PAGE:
Conflict of Interest Puts CSU Councillor’s Job in Jeopardy
Student Union Breaks Its Own Rules With Hiring
Concordia Student Union councillor Ramy Khoriaty might lose his council seat for being in conflict with the student union’s standing regulations.
Khoriaty was temporarily employed by the CSU last fall to help organize Orientation week while he continued to serve on council.
“If you are a councillor and you take up employment with the [CSU] you have to quit being a councillor. It’s kind of clearly outlined,” said CSU councillor Chad Walcott, who introduced the motion to council at the Jan. 23 meeting. “This should not have happened.”
CSU standing regulation 225c mandates a person holding office “is disqualified from holding or taking office if he or she becomes an employee of the Student Union after taking office.”
Khoriaty says he was not aware of the rule at the time—and that he is not alone.
“No one was informed about this, even when I was hired the executives didn’t know about this regulation,” said Khoriaty.
“It was an honest mistake that I did and [there] was no bad intention behind it,” he continued, adding he only discovered the regulation conflict a few days before last week’s council meeting.
According to VP Social Alexis Suzuki, a member of the Orientation hiring committee, Khoriaty was vetted by CSU General Manager Michele Dumais in mid-August—though she did not catch the policy restricting Khoriaty as an employee.
Though the situation was only communicated to council last week, Walcott told The Link he has known since October.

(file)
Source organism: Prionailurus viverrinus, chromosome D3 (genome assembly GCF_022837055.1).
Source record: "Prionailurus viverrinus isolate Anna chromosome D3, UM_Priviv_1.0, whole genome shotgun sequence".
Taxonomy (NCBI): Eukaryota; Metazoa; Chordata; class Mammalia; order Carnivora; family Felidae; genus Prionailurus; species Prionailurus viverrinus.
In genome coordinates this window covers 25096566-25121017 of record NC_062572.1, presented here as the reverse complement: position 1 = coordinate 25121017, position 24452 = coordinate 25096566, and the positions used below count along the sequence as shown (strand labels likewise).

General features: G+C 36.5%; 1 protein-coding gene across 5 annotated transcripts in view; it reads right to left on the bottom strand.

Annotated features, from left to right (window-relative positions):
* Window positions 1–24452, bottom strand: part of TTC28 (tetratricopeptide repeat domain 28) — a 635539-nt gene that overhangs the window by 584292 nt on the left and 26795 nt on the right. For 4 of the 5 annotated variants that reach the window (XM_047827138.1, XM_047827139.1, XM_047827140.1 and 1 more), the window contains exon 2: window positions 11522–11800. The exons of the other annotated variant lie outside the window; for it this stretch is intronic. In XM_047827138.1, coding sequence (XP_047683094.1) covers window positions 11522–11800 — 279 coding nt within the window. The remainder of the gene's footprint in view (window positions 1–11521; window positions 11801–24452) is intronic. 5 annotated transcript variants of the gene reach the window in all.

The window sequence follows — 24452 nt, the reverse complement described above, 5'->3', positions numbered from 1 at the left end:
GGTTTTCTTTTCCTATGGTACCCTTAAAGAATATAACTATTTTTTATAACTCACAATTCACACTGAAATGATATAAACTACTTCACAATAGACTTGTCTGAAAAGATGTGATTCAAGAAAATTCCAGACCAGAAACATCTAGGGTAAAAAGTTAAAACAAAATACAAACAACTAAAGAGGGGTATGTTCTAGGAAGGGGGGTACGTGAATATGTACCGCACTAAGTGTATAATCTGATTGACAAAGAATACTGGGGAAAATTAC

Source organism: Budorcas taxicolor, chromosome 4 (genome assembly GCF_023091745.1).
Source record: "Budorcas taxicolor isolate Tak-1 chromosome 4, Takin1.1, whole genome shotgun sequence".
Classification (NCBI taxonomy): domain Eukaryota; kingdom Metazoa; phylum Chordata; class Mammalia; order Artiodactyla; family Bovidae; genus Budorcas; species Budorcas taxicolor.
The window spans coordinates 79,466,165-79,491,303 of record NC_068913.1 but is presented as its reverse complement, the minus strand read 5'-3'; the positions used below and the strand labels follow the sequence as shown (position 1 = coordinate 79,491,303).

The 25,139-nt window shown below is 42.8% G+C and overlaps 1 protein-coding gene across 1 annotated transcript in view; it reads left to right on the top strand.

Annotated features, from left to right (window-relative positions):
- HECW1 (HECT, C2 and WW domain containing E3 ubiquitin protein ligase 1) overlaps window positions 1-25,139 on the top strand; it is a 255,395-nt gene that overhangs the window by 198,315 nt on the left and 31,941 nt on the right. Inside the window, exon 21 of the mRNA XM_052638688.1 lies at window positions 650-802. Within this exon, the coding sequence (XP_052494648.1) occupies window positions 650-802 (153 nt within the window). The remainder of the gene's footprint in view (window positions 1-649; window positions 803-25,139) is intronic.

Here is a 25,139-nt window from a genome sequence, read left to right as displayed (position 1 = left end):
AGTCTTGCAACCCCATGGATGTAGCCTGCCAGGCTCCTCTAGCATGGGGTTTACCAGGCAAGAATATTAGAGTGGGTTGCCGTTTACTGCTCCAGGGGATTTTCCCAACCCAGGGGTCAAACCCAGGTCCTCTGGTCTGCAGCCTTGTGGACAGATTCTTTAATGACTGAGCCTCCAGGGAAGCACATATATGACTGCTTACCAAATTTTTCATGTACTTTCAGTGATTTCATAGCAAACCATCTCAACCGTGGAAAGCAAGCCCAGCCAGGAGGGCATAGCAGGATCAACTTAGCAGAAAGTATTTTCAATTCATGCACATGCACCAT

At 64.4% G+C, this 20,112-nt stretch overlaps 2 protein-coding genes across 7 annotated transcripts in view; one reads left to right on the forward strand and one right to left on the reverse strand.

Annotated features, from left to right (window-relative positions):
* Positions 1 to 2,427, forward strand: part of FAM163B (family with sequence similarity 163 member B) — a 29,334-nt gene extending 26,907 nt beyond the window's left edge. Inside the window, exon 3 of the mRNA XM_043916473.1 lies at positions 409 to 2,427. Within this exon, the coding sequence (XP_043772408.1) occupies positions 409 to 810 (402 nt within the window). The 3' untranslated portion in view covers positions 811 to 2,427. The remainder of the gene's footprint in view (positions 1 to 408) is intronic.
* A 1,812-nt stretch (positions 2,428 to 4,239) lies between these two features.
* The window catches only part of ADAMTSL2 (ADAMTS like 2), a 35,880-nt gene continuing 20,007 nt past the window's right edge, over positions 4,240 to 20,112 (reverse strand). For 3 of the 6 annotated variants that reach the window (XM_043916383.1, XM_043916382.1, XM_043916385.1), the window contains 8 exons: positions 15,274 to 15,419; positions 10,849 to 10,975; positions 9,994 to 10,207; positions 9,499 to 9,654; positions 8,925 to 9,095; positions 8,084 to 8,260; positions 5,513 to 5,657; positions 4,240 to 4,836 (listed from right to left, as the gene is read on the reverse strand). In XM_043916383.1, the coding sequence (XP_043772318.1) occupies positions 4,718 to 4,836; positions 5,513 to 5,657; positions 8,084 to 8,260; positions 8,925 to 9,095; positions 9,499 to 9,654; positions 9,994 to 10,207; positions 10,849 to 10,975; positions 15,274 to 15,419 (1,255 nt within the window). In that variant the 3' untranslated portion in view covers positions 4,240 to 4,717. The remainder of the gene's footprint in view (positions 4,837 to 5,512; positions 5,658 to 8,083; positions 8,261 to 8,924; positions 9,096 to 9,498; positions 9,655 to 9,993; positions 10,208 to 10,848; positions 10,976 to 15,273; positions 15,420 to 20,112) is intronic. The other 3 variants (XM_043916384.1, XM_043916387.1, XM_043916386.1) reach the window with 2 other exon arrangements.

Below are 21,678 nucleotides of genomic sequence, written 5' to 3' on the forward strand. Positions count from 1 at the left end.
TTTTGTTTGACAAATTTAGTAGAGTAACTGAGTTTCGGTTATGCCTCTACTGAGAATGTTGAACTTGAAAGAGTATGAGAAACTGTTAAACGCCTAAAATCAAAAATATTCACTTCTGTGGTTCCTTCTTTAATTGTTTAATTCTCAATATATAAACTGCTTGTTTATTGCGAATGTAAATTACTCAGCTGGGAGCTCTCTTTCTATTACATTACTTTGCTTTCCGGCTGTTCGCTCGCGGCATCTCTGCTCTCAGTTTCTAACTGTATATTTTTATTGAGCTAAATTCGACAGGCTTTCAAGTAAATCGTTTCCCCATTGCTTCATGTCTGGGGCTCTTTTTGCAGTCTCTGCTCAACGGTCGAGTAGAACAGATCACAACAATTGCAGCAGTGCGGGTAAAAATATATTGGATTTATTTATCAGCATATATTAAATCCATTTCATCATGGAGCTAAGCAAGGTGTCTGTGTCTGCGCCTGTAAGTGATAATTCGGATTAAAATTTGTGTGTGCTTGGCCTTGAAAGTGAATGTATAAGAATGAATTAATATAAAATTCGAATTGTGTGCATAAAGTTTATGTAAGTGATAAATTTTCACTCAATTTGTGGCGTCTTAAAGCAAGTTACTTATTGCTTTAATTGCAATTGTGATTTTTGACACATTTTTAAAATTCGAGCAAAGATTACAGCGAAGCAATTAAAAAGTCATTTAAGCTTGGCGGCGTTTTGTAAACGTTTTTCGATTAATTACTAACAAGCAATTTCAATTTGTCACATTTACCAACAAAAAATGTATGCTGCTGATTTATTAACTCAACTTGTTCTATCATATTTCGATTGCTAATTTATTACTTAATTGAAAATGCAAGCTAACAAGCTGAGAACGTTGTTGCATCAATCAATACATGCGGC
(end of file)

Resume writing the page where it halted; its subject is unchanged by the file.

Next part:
He said he wanted the issue resolved by the CSU policy committee, and only brought forward a motion at the meeting when the committee did not table it for discussion.
Recent resignations at the CSU also shaped his decision, Walcott said.
After a long and drawn-out saga ending in late-September, former VP Academic and Advocacy Lucia Gallardo resigned from her position after it was revealed she was not a Concordia student.
In her resignation letter, which was openly critical of the CSU, Gallardo specifically names Walcott along with other councillors and alleges that they plotted against her.
According to Walcott, he did not want his motion against Khoriaty to be viewed the same way.
“I didn’t want it to be perceived as a vendetta on my part, because we had that whole Lucia thing beforehand,” admitted Walcott. “I want the executives to speak for their own mistakes.”
Khoriaty says he thinks that’s only partially true.
“There’s a little bit of politics in it and a little bit of doing what’s right,” he countered.
During deliberations at the council meeting, propositions came from some executives and councillors to modify the regulation to allow Khoriaty to continue to serve on council.
Suzuki said she wouldn’t be opposed to the alteration.
“He’s really a stand-up councillor and stand-up worker,” she maintained. “And for me, that would be something that I would be comfortable with, given the situation.”
But for Walcott, exceptions don’t make the rule.
“As much as Ramy is very helpful at the CSU, what does it mean if we don’t follow our rules and if we’re constantly making exceptions?” he said.
The allegations against Khoriaty will be reviewed by the judicial board of the CSU.
The major question for the case will be deciding what constitutes a regular CSU employee, according to JB chair Nick Cuillerier.
But to reach a verdict, the JB needs statements first.
“What we’re waiting on for now is a joint statement that’s going to be submitted by the two parties—with Ramy being the defendant and anyone on council who voted in favour of sending it to JB [as plaintiff],” said Cuillerier.
Khoriaty said that, though he will argue his case, he will also respect the JB’s verdict.
“The rules are the rules,” he said. “If they think that they need to be followed and enforced then I would resign without any problem. I understand both sides.”